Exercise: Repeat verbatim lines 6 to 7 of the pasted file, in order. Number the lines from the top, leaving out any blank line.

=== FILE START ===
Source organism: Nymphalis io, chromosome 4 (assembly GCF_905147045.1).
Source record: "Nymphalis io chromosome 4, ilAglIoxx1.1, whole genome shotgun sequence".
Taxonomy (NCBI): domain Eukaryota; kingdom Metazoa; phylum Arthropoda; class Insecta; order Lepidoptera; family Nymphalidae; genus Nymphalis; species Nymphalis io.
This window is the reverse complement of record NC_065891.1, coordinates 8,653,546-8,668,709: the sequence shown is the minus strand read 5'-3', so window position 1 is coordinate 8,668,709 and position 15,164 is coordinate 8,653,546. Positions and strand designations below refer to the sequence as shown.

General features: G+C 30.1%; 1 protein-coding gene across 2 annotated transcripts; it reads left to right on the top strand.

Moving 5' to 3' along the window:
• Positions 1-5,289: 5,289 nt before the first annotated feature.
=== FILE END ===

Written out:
Moving 5' to 3' along the window:
• Positions 1-5,289: 5,289 nt before the first annotated feature.